Lawson Craddock will continue for a third year with Slipstream Sports following the announcement of a contract extension for the American. In a contract year, the 25-year-old's season was compromised by overtraining for his spring ambitions.
After a promising 2016 with Cannondale in which Craddock placed ninth at the Vuelta Ciclista al Pais Vasco and made his Tour de France debut, the 2017 season was largely a write-off. At the Tour of Guangxi, his last race for the season, Craddock explained the relief of securing his future with a team that was on the brink of collapse in August.
"It's been a pretty rough year for me and it actually been a pretty stressful year for me," Craddock told Cyclingnews. "I was searching for a contract, especially following the news of the team coming out a month or two ago and the uncertainty about their future. A few sleepless nights but I am pretty fortunate to stay in the WorldTour next year and come back."
Craddock explained that he understands what he did wrong in 2017 and is looking at what lessons to learn rather than viewing the year just past as a ‘lost' season of sorts.
“It is all stuff that I have known exactly what has gone wrong so it is definitely something I can take into next year and use this year as a learning experience. I am 100 per cent confident that in ten years from now I am going to look back on 2017 and maybe not laugh about it, but maybe even be thankful for it. Just because of the things I've learned and things I can take forward into the rest of my career.
“The main thing I've taken out is just to listen to my body. I kind of got away from that this year. I was a bit too motivated and all these signs were popping up that maybe I was doing a bit too much. I didn't really listen to it and there were times I should have shut it down instead of trying to keep going. Or trying to come back and took the wrong turn. It is something I can definitely take forward into the future.”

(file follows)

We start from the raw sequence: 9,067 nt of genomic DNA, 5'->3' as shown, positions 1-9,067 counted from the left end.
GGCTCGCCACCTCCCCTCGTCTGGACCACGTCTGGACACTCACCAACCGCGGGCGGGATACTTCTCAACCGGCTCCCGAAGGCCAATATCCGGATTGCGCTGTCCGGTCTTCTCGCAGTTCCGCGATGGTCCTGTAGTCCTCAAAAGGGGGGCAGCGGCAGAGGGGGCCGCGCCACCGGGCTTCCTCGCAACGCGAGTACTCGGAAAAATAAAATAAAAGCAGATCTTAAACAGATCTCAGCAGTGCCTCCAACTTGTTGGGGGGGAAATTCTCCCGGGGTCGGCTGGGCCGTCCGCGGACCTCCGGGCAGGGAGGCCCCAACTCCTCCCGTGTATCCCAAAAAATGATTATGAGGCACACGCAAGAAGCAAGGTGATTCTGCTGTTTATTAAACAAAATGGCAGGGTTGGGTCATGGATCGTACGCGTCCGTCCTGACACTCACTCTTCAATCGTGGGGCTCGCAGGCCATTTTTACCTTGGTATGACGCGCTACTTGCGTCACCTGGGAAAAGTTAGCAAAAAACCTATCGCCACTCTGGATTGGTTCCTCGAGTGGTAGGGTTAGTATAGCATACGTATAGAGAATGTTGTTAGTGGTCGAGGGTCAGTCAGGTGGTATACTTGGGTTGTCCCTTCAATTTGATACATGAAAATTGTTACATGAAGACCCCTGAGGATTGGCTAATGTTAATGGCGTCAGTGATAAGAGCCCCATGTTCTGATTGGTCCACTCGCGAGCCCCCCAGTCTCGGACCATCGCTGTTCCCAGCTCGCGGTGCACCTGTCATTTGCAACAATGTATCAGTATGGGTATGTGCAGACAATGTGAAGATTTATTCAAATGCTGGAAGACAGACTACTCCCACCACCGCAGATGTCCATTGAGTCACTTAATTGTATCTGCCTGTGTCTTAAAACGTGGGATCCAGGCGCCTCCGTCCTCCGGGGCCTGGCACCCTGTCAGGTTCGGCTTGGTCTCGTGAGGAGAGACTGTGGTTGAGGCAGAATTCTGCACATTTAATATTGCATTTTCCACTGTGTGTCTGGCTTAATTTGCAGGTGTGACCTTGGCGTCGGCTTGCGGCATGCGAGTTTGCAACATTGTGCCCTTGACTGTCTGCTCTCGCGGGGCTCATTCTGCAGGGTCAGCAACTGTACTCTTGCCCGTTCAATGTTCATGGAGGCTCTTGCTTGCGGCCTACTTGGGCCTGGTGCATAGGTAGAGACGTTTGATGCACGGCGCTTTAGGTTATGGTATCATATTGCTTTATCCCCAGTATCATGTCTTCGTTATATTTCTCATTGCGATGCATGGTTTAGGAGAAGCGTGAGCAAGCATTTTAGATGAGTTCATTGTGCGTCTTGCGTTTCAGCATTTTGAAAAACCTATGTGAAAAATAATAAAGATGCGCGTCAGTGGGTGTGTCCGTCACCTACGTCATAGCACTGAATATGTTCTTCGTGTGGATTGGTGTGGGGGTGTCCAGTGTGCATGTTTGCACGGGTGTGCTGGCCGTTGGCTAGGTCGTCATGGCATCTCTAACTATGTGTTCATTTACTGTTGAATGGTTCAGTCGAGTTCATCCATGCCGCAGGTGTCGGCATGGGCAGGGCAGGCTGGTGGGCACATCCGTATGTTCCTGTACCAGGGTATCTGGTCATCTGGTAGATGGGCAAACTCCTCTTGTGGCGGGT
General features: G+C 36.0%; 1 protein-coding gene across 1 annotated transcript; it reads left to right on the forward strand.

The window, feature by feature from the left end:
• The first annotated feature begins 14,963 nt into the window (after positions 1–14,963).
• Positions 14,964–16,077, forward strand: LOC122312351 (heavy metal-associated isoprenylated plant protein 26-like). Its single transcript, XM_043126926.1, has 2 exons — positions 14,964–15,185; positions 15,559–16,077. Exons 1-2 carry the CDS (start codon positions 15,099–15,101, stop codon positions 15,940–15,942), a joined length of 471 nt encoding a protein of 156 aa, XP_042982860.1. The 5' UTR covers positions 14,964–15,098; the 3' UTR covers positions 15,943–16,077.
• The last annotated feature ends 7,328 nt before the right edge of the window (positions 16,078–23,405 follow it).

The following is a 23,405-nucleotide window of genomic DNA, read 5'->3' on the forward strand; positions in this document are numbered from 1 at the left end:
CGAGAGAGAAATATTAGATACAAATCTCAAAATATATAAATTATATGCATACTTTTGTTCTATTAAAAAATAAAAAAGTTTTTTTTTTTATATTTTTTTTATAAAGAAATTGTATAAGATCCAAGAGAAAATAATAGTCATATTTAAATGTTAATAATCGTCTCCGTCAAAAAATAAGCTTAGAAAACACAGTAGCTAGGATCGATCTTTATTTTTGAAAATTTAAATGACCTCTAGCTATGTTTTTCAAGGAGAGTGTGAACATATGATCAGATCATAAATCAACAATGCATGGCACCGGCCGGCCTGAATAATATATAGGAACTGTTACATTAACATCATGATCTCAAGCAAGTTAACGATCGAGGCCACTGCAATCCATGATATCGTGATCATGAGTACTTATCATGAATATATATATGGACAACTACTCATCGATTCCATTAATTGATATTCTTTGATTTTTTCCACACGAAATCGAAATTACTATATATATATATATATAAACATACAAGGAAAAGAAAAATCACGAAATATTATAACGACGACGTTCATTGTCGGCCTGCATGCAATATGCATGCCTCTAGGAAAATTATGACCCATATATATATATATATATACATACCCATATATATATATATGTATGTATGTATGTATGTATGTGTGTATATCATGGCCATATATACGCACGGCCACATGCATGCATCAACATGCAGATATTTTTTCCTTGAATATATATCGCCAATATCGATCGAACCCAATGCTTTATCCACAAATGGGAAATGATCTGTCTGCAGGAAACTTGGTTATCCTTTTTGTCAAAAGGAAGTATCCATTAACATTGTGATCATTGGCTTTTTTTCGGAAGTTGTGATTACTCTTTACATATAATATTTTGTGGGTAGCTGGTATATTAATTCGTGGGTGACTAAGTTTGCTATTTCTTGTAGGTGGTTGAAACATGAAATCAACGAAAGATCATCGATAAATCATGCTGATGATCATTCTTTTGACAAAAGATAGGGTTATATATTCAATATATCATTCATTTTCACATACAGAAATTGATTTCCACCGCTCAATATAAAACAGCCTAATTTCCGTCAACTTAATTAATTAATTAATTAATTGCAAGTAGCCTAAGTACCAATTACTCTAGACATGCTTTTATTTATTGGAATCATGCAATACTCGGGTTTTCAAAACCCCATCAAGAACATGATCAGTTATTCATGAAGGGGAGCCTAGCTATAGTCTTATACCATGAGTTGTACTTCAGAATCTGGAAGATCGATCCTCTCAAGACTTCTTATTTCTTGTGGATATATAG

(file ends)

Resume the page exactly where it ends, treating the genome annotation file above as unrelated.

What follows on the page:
Craddock's season started at the Vuelta a San Juan in January but totalled just 38 race days on the eve of the Tour of Guangxi. He didn't race at all in April and July. The Texan explained that his wife Chelsie has been instrumental in keeping him motivated during the difficult moments.
“I have been really fortunate to have my wife this year. We have spent a lot more time than we normally should have and it has been great. She has definitely keep me sane, kept me going and having something to work towards for the future,"Craddock explained.
Looking forward to the winter
At the Tour of Guangxi, Craddock's focus is on making through the six-stages safe and sound before embarking on an off-season in which he can relax and reflect on the year.
"I think you look at stage four and five, and they are not really easy stages. Especially towards the end of the year. I don't really know what my fitness is at this point so I am just looking forward to getting through the week in pretty decent way and turn my focus onto next year," he said. "I am looking forward to going back to the states and Texas after this race and just relaxing for a bit. I have a few trips planned just to unwind after a pretty stressful and long season for me."
Although the Cannondale-Drapac team was facing collapse in August due to a budget shortfall, general manager Jonathan Vaughters pulled off a deal that will see EF Education First step in as major naming rights sponsor and long-term partner.
Thanks to the confirmation of the team's safe future and its results in 2017, most notably Rigoberto Uran's second place at the Tour de France, Craddock believes it's only onwards and upwards from herein on.
"For sure this team is heading in the right direction. We had quite a successful year, probably one of our more successful years, so that has been really exciting. Unfortunately, I wasn't really a part if it this year but I am really confident I'll turn it around and be right there with the guys helping them out to win a few races and even cross the finish line first a couple of times myself.”